Unlike other forms of mobility data, such as traffic volumes at intersections or mid-block along roadways, there is generally little to no real-world ‘ground truth’ data collected about the origin-destination travel trends of trips made across different zones. Typically, collection of ‘ground truth’ for origin-destination data to allow quantitative assessment of the validity of estimated trips data would require a large-scale household travel survey across a wide geographic region, achieving a sufficient response rate for statistical purposes. Such an effort is very labour-intensive and costly, and as a result real-world ‘ground truth’ for trips data is rarely available.

Consequently, assessing the ‘goodness of fit’ of estimated trips derived from LBS data is typically done by validation against estimated O-D flows from an MPO-developed travel demand model. However, as travel demand models also involve assumptions and their outputs involve inherent modelling uncertainty, this process is essentially a comparison of one estimate against another. Deviations between the data derived from LBS sources and from travel demand models can be attributed to the uncertainty inherent in either method.

Figure 1 presents the log-transformed distribution of trips from an MPO travel demand model (left) and Urban SDK method using LBS data (right). The figure provides an overall insight for comparison between number of trips generated regardless of their start and end points.

urban sdk origin destination trip data
Figure 1: Trip distribution (log form) from an MPO travel demand model and Urban SDK method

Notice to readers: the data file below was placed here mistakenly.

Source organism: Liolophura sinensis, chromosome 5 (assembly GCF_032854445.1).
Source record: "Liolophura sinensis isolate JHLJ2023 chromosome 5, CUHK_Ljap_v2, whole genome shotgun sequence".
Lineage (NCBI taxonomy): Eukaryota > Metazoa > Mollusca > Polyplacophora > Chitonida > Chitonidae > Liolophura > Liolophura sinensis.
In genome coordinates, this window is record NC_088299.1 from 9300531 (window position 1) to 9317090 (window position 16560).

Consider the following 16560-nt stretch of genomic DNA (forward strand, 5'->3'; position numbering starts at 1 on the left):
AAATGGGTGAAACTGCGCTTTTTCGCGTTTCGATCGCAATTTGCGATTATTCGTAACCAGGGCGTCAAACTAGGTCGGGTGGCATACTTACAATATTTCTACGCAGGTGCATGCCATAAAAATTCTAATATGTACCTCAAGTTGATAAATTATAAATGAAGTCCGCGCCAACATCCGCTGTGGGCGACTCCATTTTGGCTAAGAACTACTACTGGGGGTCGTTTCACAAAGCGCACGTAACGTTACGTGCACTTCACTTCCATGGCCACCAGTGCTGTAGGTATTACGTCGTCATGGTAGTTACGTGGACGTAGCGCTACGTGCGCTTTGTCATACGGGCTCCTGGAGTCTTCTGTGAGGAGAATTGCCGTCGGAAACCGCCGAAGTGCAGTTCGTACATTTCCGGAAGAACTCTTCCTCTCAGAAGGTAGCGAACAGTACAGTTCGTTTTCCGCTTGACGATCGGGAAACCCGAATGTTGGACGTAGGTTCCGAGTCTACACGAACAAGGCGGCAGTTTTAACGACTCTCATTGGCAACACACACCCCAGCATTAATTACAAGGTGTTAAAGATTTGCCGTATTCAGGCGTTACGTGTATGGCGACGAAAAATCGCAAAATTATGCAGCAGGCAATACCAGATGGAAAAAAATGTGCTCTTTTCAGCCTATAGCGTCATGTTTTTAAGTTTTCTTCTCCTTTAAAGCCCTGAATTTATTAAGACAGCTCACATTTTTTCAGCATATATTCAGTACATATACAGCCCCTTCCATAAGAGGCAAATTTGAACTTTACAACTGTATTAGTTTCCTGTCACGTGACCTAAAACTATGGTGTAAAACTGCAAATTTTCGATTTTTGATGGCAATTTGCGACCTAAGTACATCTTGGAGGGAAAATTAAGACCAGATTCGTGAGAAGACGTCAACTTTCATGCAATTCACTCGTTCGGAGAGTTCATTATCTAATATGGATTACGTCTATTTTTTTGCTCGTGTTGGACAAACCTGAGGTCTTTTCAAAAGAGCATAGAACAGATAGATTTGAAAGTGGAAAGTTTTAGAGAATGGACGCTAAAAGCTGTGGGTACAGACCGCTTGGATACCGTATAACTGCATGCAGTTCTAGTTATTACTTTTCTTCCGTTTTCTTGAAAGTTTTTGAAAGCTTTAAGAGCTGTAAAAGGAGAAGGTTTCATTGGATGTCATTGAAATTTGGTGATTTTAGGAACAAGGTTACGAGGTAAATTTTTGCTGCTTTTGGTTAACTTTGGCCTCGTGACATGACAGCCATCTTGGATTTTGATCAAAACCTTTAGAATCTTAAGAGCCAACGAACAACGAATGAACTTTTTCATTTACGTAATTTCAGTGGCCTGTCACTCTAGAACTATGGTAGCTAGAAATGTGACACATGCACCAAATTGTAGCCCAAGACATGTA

In a more granular comparison, Figure 2 presents data specific to the start and ends points of trips. Each point on the graph represents the number of trips assigned to a specific origin-destination pair, i.e. from one specific census tract to another. The y-value of each point is the quantity of trips assigned to this origin-destination pair by the MPO’s travel demand model, while the x-value of each point is the quantity of trips assigned by Urban SDK’s LBS data.

The green line running diagonally across the plot represents an ideal fit; points falling on this line represent O-D pairs in which MPO and Urban SDK data matches perfectly. If the MPO and Urban SDK models generated identical outputs, therefore, all data points on this plot would fall on the green line. As this is not the case, a linear regression was performed to determine the ‘goodness-of-fit’ between the two data sources. The red line represents the ‘line-of-best-fit’ passing through the point data, as determined by the linear regression. Its R-squared goodness-of-fit parameter achieved a value of 0.8444 which, although below the theoretical “perfect fit” represented by an R-squared of 1.00, indicates a high degree of correlation between MPO and Urban SDK trips data.

urban sdk origin destination trip data
Figure 2: Origin-Destination pair-specific trips data comparison between MPO model and Urban SDK method


The following figures show how O-D data can be visualized and leveraged to identify significant origin-destination pair trends and valuable metrics.

urban sdk origin destination trip data
urban sdk origin destination trip data
urban sdk origin destination trip data